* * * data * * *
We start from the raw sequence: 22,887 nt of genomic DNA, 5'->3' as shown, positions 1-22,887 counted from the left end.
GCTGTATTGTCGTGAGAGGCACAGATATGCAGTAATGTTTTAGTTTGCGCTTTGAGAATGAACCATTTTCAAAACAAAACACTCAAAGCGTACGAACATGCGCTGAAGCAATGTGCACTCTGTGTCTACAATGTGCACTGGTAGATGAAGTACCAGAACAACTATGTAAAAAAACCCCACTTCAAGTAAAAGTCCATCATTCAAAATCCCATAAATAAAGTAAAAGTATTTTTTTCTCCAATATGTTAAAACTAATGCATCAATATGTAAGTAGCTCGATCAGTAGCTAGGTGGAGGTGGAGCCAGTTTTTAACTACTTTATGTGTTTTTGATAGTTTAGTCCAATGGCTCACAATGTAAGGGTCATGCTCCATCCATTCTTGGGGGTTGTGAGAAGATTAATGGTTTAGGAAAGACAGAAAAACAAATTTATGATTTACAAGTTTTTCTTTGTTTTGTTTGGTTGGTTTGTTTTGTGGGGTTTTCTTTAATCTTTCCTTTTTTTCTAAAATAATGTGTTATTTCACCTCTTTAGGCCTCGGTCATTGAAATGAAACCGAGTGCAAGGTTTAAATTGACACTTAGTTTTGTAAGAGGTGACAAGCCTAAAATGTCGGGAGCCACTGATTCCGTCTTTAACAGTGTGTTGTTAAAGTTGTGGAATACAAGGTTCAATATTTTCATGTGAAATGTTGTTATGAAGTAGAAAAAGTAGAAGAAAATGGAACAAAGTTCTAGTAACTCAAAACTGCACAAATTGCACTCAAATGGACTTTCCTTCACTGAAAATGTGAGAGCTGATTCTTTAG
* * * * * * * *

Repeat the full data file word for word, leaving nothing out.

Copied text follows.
We start from the raw sequence: 22,887 nt of genomic DNA, 5'->3' as shown, positions 1-22,887 counted from the left end.
GCTGTATTGTCGTGAGAGGCACAGATATGCAGTAATGTTTTAGTTTGCGCTTTGAGAATGAACCATTTTCAAAACAAAACACTCAAAGCGTACGAACATGCGCTGAAGCAATGTGCACTCTGTGTCTACAATGTGCACTGGTAGATGAAGTACCAGAACAACTATGTAAAAAAACCCCACTTCAAGTAAAAGTCCATCATTCAAAATCCCATAAATAAAGTAAAAGTATTTTTTTCTCCAATATGTTAAAACTAATGCATCAATATGTAAGTAGCTCGATCAGTAGCTAGGTGGAGGTGGAGCCAGTTTTTAACTACTTTATGTGTTTTTGATAGTTTAGTCCAATGGCTCACAATGTAAGGGTCATGCTCCATCCATTCTTGGGGGTTGTGAGAAGATTAATGGTTTAGGAAAGACAGAAAAACAAATTTATGATTTACAAGTTTTTCTTTGTTTTGTTTGGTTGGTTTGTTTTGTGGGGTTTTCTTTAATCTTTCCTTTTTTTCTAAAATAATGTGTTATTTCACCTCTTTAGGCCTCGGTCATTGAAATGAAACCGAGTGCAAGGTTTAAATTGACACTTAGTTTTGTAAGAGGTGACAAGCCTAAAATGTCGGGAGCCACTGATTCCGTCTTTAACAGTGTGTTGTTAAAGTTGTGGAATACAAGGTTCAATATTTTCATGTGAAATGTTGTTATGAAGTAGAAAAAGTAGAAGAAAATGGAACAAAGTTCTAGTAACTCAAAACTGCACAAATTGCACTCAAATGGACTTTCCTTCACTGAAAATGTGAGAGCTGATTCTTTAG